Individuals with Autism Spectrum Disorders (ASD) are particularly vulnerable in police encounters and emergency situations due to features of their disorder. Experience Autism® is an engaging hands-on training that helps law enforcement professionals and other first responders recognize the signs of autism and respond to the needs of this population, to improve outcomes for everyone involved. This training includes shared features of all intellectual and developmental disabilities, not just autism. We also compare and contrast developmental disability and mental illness.
Experience Autism® prepares law enforcement for real-life contact with individuals with disabilities. An independent study of effectiveness by Dr. Lilian Medina del Rio of Biola University found that Experience Autism® improves knowledge and helps officers feel better prepared to interact with individuals with ASD. This makes Experience Autism® the only independently-validated, evidence-based police training in America. The training also prepares officers to meet, teach and learn from youth with ASD/IDD at a BE SAFE Interactive Movie Screening.
Hands-on Training for Law Enforcement Professionals
For this proposal we will conduct a mini-Experience Autism to prepare officers to be paired up with their self-advocate partners at the BE SAFE Interactive Movie Screening. Up to 25 Officers (from one agency or multiple agencies) will engage in 4 learning experiences that simulate what it is like to have Autism Spectrum Disorder (ASD) and related conditions.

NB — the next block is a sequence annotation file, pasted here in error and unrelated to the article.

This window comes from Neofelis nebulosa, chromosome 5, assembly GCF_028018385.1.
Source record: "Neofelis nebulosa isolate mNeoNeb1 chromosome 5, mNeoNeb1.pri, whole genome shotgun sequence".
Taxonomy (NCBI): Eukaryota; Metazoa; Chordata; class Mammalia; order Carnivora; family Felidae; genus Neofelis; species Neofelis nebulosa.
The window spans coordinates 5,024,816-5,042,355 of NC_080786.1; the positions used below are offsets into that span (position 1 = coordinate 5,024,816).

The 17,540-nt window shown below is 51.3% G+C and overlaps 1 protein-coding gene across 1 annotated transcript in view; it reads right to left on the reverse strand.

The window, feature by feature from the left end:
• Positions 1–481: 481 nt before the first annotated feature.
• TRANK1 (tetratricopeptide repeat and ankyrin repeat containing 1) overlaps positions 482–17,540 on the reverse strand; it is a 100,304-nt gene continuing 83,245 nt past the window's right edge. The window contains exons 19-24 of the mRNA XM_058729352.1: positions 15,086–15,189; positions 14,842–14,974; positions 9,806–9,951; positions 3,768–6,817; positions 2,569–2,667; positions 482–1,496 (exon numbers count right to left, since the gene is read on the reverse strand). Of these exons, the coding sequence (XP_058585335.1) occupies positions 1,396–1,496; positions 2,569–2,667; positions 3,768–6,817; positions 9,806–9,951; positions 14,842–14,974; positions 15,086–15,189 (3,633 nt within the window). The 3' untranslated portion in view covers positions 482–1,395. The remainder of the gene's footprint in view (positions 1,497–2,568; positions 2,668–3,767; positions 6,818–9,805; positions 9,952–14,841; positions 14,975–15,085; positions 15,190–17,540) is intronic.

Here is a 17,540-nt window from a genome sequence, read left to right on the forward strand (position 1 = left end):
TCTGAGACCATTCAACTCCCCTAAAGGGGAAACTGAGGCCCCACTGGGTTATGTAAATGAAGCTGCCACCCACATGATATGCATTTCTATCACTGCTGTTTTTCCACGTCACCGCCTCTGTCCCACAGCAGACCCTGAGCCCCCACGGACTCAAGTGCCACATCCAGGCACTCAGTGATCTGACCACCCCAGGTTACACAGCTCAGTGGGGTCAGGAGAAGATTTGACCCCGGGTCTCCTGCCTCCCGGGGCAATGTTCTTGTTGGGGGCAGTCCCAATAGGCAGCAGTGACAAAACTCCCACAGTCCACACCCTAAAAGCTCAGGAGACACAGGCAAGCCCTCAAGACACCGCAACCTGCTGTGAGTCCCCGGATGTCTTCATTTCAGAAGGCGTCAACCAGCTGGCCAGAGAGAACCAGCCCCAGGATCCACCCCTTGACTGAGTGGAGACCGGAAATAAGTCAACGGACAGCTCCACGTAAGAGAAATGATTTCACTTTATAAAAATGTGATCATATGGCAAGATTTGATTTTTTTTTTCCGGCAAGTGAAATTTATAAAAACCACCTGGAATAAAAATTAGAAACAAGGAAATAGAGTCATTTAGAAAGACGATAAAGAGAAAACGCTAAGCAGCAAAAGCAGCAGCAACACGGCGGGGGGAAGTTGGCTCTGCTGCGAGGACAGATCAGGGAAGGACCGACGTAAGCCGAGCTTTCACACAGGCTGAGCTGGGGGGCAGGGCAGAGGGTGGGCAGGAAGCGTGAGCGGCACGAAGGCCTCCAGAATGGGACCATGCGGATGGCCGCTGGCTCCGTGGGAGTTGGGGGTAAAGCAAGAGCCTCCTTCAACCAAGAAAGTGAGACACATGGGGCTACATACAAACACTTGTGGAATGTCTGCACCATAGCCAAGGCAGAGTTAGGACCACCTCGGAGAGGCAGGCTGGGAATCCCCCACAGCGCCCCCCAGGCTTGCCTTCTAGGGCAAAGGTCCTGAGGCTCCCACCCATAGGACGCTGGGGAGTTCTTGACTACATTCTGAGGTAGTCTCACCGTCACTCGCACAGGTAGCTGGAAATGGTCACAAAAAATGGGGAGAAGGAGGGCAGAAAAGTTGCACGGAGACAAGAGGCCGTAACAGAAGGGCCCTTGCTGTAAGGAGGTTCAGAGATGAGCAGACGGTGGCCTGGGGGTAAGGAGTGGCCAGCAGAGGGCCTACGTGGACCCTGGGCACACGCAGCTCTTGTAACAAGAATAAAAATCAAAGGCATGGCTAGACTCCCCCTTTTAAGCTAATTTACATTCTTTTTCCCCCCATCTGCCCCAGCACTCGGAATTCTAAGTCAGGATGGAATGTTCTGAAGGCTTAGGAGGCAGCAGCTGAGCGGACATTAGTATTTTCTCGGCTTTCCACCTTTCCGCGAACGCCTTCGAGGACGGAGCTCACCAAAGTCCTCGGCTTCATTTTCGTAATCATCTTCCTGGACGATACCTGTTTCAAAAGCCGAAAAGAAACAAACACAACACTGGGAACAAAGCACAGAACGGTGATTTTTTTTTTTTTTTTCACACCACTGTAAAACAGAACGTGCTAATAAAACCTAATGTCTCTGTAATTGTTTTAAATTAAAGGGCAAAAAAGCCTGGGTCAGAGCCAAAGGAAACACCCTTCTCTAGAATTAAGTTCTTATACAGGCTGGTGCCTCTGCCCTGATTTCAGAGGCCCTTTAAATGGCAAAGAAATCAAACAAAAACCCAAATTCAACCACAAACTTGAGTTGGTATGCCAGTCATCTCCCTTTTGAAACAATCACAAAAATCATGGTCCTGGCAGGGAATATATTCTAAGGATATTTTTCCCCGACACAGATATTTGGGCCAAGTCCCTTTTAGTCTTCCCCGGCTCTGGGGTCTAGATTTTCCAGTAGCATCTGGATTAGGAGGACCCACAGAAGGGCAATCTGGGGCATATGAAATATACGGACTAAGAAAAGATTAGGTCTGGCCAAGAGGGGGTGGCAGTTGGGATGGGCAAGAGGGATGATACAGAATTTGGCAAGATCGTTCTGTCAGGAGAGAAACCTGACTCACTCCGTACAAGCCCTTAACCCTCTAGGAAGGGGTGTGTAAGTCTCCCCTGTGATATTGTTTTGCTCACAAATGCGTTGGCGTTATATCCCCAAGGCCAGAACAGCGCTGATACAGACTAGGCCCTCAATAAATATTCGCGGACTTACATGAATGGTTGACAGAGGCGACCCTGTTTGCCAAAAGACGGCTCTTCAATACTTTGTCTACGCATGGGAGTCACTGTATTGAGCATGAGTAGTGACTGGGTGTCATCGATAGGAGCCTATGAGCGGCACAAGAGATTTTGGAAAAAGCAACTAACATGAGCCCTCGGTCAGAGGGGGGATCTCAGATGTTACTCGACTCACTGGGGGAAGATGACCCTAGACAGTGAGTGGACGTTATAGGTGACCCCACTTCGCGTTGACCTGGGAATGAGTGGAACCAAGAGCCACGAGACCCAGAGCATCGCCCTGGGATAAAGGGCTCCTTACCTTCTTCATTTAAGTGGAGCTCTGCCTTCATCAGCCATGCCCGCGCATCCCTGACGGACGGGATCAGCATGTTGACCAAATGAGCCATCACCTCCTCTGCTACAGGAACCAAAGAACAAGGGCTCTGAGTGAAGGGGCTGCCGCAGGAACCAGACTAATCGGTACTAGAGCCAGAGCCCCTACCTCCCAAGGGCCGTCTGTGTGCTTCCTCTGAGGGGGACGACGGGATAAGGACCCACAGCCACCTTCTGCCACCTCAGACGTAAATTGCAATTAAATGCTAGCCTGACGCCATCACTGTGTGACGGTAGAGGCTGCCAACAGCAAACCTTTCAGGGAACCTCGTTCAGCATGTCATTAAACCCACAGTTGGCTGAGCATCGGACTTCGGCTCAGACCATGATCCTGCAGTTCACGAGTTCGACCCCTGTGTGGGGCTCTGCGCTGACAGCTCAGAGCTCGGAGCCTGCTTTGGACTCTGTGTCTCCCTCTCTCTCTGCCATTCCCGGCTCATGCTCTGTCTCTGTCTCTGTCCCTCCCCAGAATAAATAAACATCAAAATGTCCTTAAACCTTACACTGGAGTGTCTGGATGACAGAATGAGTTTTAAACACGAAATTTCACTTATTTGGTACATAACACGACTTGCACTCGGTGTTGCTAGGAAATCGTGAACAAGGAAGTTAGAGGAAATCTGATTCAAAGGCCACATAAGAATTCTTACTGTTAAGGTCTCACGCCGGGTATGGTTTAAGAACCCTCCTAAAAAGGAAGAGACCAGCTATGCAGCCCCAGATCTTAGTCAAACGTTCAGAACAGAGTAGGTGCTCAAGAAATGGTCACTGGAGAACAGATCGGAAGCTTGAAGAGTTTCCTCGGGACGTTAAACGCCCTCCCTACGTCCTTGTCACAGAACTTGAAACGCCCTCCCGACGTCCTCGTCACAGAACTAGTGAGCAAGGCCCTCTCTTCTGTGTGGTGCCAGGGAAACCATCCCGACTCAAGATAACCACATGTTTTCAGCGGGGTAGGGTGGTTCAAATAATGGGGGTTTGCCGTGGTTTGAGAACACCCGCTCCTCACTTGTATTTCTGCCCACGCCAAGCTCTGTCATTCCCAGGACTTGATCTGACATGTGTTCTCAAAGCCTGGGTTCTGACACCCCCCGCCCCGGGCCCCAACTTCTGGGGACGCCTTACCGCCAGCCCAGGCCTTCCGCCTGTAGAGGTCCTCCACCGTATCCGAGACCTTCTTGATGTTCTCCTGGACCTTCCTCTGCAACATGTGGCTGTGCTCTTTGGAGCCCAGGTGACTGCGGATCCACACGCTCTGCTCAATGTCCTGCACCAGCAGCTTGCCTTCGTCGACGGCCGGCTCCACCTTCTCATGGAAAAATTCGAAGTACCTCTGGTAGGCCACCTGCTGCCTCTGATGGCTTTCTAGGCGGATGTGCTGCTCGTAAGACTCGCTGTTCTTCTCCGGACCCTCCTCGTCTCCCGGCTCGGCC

This training is active and empathy-based. The event lasts for 2.5 hours and may be eligible for education/training credits (arranged by the law enforcement agency). Event activities are coordinated and facilitated by Experience Autism® creator Emily Iland and her son Tom Iland, a self-advocate with ASD. Peace officers may also assist.
Presentation Objectives Officers will:
1. Recognize and understand the social-communication, behavioral and sensory features of Autism Spectrum Disorders and other I/DDs
2. Understand the point of view of people with I/DD in different emergency situations
3. Explore the use of specific techniques and tactical responses that may be helpful for interacting with individuals with autism and related conditions
4. Discover how to improve outcomes and reduce risk during contact with individuals with I/DD
Clip It Officers wear oven mitts on their hands and try to attach paper clips to an index card. This simulates fine motor skill impairment. Officers
get a sense of how frustrating it may be. Next, officers try the same task using binder clips, to understand the concept of accommodation.
Write On Each officer is given a simple task to do: write his or her own name The twist is that they write their name with a crayon on a sticky
note stuck to their forehead. Officers explore how different people
process information and their own ability to meet an unexpected
Say What? Officers are asked to rephrase a sentence, omitting a certain letter of the alphabet. This experience shows what a language delay and processing problems feel like. Officers get a sense of the difficulty that people with I/DD may have when responding to questions.
Do You Read Me? Officers rely on their ability to read people and situtations. In this simulation, officers experience frustration when trying to read the facial expression of a person wearing a mask. The activity explores difficulties with nonverbal communication that people with I/DD, particularly autism, face every day.